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  10. ...but do you know the seven words you can't say on television?

    4 million words in the English language and you can say 3,999,993 on television.

    Those seven must be pretty bad words...

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  11. If we're focusing on why swearing is funny then I think it's the shock value. Like a joke where a sweet little old lady delivers an unexpected punch line with a profanity in it. But when comedians have to lace their acts with one swear word after another, it means their material isn't funny on it's own and they're using the profanity to keep you from noticing.

    This weekend I was at my grandson's bowling tournament and the couple young teenagers were sitting near us. One began telling the other a funny story and he was laying in an f-bomb after every third word. I finally turned and caught his eye. I stared at him for a moment until he realized why, then he said, "Oops, sorry." I thanked him and turned away and he managed to tell the rest of the story with no profanity at all. Interesting.

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  12. Lee-

    My little homage to George Carlin aside, I think the problem with banning any words is where does one draw the line?

    I am against laws regarding hate speech. Quite frankly, if the group it is aimed at is so darn thin-skinned that words are going to bother them so much, they have bigger problems.

    By our esteemed President's definition, why isn't rap music hate speech? Oh, because it just advocates killing white people-THAT kind of hate speech is acceptable.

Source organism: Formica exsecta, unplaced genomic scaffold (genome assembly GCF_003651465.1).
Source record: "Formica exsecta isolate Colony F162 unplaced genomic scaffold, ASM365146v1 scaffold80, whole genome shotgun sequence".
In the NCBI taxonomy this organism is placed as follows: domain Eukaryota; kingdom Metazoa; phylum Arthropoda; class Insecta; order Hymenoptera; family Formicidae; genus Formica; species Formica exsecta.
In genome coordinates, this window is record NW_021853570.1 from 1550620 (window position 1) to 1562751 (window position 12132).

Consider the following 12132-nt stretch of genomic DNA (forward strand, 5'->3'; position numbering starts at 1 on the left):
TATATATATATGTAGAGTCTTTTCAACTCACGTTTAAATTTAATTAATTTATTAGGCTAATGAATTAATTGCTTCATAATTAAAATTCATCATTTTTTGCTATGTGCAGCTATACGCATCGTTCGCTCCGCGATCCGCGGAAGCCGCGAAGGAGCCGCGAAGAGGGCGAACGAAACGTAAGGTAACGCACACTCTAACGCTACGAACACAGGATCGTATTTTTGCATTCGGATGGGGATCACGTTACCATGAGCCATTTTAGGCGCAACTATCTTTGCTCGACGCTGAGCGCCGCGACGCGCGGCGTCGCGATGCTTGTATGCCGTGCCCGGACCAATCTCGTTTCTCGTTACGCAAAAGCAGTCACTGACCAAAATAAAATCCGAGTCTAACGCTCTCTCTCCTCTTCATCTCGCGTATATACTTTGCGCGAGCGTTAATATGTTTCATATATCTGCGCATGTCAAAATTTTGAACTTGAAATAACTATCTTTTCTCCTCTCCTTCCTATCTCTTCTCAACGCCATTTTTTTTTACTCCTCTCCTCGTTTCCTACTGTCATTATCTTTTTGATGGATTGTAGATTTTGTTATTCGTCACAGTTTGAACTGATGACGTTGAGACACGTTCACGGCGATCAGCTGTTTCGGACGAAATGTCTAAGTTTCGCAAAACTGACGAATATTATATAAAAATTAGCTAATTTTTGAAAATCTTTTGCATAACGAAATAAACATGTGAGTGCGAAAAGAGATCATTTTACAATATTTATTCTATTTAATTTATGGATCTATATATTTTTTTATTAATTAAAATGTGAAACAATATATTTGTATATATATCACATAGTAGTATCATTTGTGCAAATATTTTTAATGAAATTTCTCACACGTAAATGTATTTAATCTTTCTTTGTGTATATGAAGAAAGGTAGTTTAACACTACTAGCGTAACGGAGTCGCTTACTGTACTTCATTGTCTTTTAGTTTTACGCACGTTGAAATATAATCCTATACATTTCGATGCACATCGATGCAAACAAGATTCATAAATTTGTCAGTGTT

Whose definition of profane or offensive will we use?

    Use of profanity (which I have worked for years to overcome in myself) is often a product of upbringing or the environment you grew up in.

    My parents did not swear, but all of my friends did. I have worked for years to NOT drop an f-bomb in every sentence because for my first twenty-some years I did, except in my parent's house where I learned to be a expert on the taste of Ivory soap

    For most comedians, I would suspect that the profanity is not being used for the shock value as much as it is how they normally speak.

    I would encourage your readers to remember that most people saying the words are probably not aware that they are doing so.

    If you politely remind them there are children/ladies present, they'll probably react like the teenagers in Mr. Masterson's comment.

    Don't get in their face with a lecture or act like you're Chuck Norriss defending decency.

    If it were me and someone did that, I would start to lay on some real colorful language as bait...and I am a master at that.

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  13. I don't pretend to know what all the Founders had in mind when penning the 1st...but as with most sections of the Constitution and Bill Of Rights, it gets stretched to include every conceivable variable. the poor, the tired, the huddled masses of language so to speak.

    I loved the old George Carlin records as much as I loved the old Bill Cosby records. Both made me laugh hysterically via different deliveries and vocabulary.

    I do not enjoy be bludgeoned by swearing and would not enjoy a comedy routine or conversation based solely on that. However...I love the Big Lebowski and you have to be pretty tolerant of the F-word to get very far into it. Funny though, after a while, it doesn't even sound like cursing anymore, it's just another word used for emphasis.

    I would consider myself a "casual curser" and feel I use it to make a point without going all gangsta. I also respect who I am around and refrain when necessary.

    It's like many other things in life...cursing does not make you an adult, being an adult means you can manage yourself in this regard.

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  14. Wow, what a provocative topic. I agree with your points. We've become so desensitized to many things, not just our language. The value of life has little meaning to a whole generation.

    I, too, am guilty of turning the air blue on occasion. Usually when I'm terribly overtired. And a voice in my head always, ALWAYS points out how dumb I sound. I apologize (looking up), ask for forgiveness, and try again.

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  15. Southpaw -- I'm baffled by people who disregard the sensitivities of others to think they have the right to use whatever language they like whenever.